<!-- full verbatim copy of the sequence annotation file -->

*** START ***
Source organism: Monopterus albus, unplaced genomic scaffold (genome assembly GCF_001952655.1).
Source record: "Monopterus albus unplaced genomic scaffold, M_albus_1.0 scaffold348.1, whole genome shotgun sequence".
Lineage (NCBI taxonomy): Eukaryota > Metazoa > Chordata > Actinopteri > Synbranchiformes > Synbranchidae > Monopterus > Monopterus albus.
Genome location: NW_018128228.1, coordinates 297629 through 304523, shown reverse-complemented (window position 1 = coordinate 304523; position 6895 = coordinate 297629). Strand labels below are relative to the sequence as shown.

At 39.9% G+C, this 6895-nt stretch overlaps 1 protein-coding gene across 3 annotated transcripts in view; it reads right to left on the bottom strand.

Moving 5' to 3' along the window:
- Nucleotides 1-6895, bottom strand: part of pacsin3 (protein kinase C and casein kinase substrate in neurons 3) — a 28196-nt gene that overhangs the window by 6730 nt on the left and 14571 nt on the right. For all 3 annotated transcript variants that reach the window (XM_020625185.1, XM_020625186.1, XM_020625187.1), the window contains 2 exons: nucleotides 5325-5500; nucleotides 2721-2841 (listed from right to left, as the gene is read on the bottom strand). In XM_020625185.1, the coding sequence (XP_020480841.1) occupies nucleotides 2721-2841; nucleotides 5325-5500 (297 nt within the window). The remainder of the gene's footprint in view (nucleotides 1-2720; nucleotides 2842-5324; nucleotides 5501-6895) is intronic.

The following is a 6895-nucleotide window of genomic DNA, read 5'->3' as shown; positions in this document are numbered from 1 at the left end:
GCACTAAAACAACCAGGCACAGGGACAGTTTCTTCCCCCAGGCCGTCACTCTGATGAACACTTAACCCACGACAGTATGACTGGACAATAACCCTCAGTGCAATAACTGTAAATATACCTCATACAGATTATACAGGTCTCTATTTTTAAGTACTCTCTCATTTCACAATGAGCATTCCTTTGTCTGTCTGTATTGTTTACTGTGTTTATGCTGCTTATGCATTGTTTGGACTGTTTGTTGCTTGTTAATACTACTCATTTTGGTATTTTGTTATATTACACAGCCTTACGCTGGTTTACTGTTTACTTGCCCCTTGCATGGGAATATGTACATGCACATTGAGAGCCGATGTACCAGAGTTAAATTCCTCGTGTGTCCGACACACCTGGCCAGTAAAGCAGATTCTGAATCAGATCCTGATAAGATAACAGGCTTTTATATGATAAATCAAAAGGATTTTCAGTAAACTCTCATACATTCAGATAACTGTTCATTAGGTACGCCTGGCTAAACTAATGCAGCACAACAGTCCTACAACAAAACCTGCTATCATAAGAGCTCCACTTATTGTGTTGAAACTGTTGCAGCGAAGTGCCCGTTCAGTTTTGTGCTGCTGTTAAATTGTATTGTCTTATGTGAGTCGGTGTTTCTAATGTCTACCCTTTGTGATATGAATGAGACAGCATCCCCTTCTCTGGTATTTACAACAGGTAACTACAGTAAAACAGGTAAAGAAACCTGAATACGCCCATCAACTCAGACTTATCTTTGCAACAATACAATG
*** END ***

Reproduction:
Source organism: Monopterus albus, unplaced genomic scaffold (genome assembly GCF_001952655.1).
Source record: "Monopterus albus unplaced genomic scaffold, M_albus_1.0 scaffold348.1, whole genome shotgun sequence".
Lineage (NCBI taxonomy): Eukaryota > Metazoa > Chordata > Actinopteri > Synbranchiformes > Synbranchidae > Monopterus > Monopterus albus.
Genome location: NW_018128228.1, coordinates 297629 through 304523, shown reverse-complemented (window position 1 = coordinate 304523; position 6895 = coordinate 297629). Strand labels below are relative to the sequence as shown.

At 39.9% G+C, this 6895-nt stretch overlaps 1 protein-coding gene across 3 annotated transcripts in view; it reads right to left on the bottom strand.

Moving 5' to 3' along the window:
- Nucleotides 1-6895, bottom strand: part of pacsin3 (protein kinase C and casein kinase substrate in neurons 3) — a 28196-nt gene that overhangs the window by 6730 nt on the left and 14571 nt on the right. For all 3 annotated transcript variants that reach the window (XM_020625185.1, XM_020625186.1, XM_020625187.1), the window contains 2 exons: nucleotides 5325-5500; nucleotides 2721-2841 (listed from right to left, as the gene is read on the bottom strand). In XM_020625185.1, the coding sequence (XP_020480841.1) occupies nucleotides 2721-2841; nucleotides 5325-5500 (297 nt within the window). The remainder of the gene's footprint in view (nucleotides 1-2720; nucleotides 2842-5324; nucleotides 5501-6895) is intronic.

The following is a 6895-nucleotide window of genomic DNA, read 5'->3' as shown; positions in this document are numbered from 1 at the left end:
GCACTAAAACAACCAGGCACAGGGACAGTTTCTTCCCCCAGGCCGTCACTCTGATGAACACTTAACCCACGACAGTATGACTGGACAATAACCCTCAGTGCAATAACTGTAAATATACCTCATACAGATTATACAGGTCTCTATTTTTAAGTACTCTCTCATTTCACAATGAGCATTCCTTTGTCTGTCTGTATTGTTTACTGTGTTTATGCTGCTTATGCATTGTTTGGACTGTTTGTTGCTTGTTAATACTACTCATTTTGGTATTTTGTTATATTACACAGCCTTACGCTGGTTTACTGTTTACTTGCCCCTTGCATGGGAATATGTACATGCACATTGAGAGCCGATGTACCAGAGTTAAATTCCTCGTGTGTCCGACACACCTGGCCAGTAAAGCAGATTCTGAATCAGATCCTGATAAGATAACAGGCTTTTATATGATAAATCAAAAGGATTTTCAGTAAACTCTCATACATTCAGATAACTGTTCATTAGGTACGCCTGGCTAAACTAATGCAGCACAACAGTCCTACAACAAAACCTGCTATCATAAGAGCTCCACTTATTGTGTTGAAACTGTTGCAGCGAAGTGCCCGTTCAGTTTTGTGCTGCTGTTAAATTGTATTGTCTTATGTGAGTCGGTGTTTCTAATGTCTACCCTTTGTGATATGAATGAGACAGCATCCCCTTCTCTGGTATTTACAACAGGTAACTACAGTAAAACAGGTAAAGAAACCTGAATACGCCCATCAACTCAGACTTATCTTTGCAACAATACAATG